8 Peter Drucker lessons on management in tough times

Peter Drucker Lessons

Peter Drucker lessons

Peter Drucker lessons are valuable at any time. He is known as the founder of modern management and wrote 39 books. His insights are relevant in any economic cycle.

Although he is not with us now in this pandemic, his wisdom is. So who better to advise us how to get through tough economic times than Peter Drucker?

Here are 8 Peter Drucker lessons on management in tough times.

#1. “The means of production is knowledge, which is owned by knowledge workers and is highly portable.”

A knowledge worker is someone who uses or handles information. According to Peter, knowledge workers provide “capital” for a company. And are as valuable as those who provide the money. During this pandemic, the knowledge worker has learned how to provide value remotely with digital access to others. It is knowledge workers that are going to bring companies back. And their skills are portable.

#2. “The manufacturer will cease to be a seller and instead become a buyer for the customer.”

According to Deloitte, during an economic slowdown, consumers become more selective and more skeptical about the ability of big brands to keep their promises. As a result, customers prefer to “pull” information rather than have businesses “push” it on them. Companies that understand their customer’s buying journey and give them the information they want, when they want it, are going to succeed faster than those who feel the need to pitch them.

Peter Drucker lessons #3. “A growing number of people who work for an organization will not be full-time employees but part-timers, temporaries, consultants, or contractors.”

The benefits of this type of work force to a company is:

  • Get the skills you need with a limited budget.
  • Get the experience that you’re struggling to attract.
  • Improve diversity and enhance your workforce.
  • Part-time staff can make businesses more agile.
  • The part-time staff helps employers support over-stretched work.
  • Operate at a cost that is easier to control based on the revenue coming in

This type of organization is likely to emerge more often because it will show progress and profitability faster.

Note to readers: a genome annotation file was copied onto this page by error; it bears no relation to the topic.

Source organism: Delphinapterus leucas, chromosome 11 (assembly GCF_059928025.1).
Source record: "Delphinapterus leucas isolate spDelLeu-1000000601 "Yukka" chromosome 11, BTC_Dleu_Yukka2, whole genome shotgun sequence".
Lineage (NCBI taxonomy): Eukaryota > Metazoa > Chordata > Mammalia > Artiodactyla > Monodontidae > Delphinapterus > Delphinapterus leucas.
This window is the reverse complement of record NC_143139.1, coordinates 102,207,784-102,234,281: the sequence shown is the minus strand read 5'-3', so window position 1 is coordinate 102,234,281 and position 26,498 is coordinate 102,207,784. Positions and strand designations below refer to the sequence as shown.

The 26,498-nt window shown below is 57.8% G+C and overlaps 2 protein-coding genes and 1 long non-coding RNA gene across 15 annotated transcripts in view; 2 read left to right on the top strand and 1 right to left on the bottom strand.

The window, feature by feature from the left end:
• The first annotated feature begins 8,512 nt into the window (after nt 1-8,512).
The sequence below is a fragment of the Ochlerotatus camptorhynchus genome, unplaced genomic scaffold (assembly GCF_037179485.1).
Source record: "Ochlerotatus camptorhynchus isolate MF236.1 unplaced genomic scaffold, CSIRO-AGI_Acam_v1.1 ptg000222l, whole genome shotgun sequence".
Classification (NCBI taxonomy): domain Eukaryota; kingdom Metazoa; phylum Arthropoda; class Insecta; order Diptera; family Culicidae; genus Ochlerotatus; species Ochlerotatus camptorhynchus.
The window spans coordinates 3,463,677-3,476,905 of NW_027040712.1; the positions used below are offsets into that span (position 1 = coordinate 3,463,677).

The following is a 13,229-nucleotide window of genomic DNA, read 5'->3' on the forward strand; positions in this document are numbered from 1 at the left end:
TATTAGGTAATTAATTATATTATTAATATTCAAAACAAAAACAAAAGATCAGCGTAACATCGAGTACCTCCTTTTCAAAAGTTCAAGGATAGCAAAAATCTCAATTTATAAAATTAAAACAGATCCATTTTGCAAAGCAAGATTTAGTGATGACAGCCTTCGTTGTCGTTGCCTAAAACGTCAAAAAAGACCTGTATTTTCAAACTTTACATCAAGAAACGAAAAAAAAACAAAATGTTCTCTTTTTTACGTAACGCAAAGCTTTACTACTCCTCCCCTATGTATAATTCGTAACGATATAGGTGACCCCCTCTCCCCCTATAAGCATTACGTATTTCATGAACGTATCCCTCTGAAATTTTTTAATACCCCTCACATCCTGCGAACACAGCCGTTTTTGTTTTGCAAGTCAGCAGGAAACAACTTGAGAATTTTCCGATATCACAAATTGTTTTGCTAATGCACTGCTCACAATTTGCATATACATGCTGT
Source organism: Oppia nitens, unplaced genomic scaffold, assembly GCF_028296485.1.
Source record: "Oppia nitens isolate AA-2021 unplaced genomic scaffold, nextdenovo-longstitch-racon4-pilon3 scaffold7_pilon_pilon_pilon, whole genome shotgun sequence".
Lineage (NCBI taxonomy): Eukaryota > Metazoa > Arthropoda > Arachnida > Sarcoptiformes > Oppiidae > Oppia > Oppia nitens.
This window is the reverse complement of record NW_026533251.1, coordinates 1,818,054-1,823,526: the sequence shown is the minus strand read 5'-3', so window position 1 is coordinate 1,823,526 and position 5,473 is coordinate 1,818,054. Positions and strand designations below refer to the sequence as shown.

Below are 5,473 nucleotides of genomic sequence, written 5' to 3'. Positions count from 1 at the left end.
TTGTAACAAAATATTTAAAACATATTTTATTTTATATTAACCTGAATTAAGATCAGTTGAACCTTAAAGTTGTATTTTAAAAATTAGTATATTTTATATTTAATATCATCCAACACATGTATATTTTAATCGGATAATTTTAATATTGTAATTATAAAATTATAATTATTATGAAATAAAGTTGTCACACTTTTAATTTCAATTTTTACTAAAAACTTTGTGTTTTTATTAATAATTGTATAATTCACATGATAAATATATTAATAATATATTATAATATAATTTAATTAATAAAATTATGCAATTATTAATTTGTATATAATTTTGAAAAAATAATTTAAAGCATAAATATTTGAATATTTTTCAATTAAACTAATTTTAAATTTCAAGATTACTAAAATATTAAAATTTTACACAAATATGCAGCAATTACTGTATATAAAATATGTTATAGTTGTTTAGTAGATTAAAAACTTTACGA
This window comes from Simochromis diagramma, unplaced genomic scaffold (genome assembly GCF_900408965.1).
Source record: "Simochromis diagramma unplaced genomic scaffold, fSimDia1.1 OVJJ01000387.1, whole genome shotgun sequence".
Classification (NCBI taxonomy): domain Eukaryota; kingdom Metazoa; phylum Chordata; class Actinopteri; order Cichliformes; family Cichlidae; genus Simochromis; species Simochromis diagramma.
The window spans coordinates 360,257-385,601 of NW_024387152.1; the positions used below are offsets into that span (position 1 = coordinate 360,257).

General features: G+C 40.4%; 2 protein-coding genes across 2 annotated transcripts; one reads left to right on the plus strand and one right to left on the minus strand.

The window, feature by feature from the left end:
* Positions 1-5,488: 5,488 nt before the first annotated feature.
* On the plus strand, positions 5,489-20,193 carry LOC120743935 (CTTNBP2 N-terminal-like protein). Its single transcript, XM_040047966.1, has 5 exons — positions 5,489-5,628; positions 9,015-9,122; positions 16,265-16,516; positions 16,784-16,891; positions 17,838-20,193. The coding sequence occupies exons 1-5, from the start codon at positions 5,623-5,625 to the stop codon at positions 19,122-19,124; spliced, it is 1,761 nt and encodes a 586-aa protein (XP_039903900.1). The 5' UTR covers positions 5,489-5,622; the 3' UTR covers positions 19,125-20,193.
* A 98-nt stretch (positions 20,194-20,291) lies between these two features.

#4. “There are few unique technologies. Increasingly, the knowledge needed in a given industry comes out of some totally different technology.”

McKinsey research found that a significant amount of retail activity can be automated using technology. This is because automation, data, and connectivity are changing the nature of work. And the total number of connected devices is predicted to rise from fewer than 27 billion in 2019 to more than 75 billion in 2025. The path forward will require industrial companies to reimagine their operations with tech at the center.

#5. “The American record suggests not human failure but systems failure. Top management in big organizations needs a new concept.”

Rita Gunther McGrath, a professor at the Columbia Business School, suggests that management has gone through three eras – execution, expertise, and empathy. McGrath suggests the new concept that management in big organizations needs, especially now, is to emphasize with customers and staff and create good customer experiences. An approach that relies on empathy is most likely to guide us through tough times.

Peter Drucker lessons #6. “Task of top management will be to balance the three dimensions of the corporation: as an economic organization, as a human organization, and as an increasingly important social organization.”

Harvard Business Review says every organization has a social dimension. The challenge is that the social dimension is not accurately reflected in either the organization’s hierarchy or its process flow. To create a better business, leaders have to create a future where customers, associates, and suppliers are no longer seen as objects in the system but as valued sources of innovation, ideas, and energy. And to tap into their creativity, knowledge, and experience.

#7. “Shareholder sovereignty is also bound to flounder. It is a fair-weather model that works well only in times of prosperity.”

Companies that make decisions to please shareholders are going to have the hardest time in a recession. From the Peter Drucker lessons above, we learn management has to stay close to customers and staff, less so to shareholders who are there to prosper in good times and be critical in tough times.

Peter Drucker lessons #8. “The best way to predict the future is to create it.”

The last of Peter Drucker lessons is his most inspiring. It means the best way to know what is coming is to be an active participant. By creating your future, you are an active player in the events as they unfold. By knowing what you want, and what you are willing to do to get it, you shape what the future holds.

Do the Peter Drucker lesson make sense to you? Are you using applying any of these lessons now?

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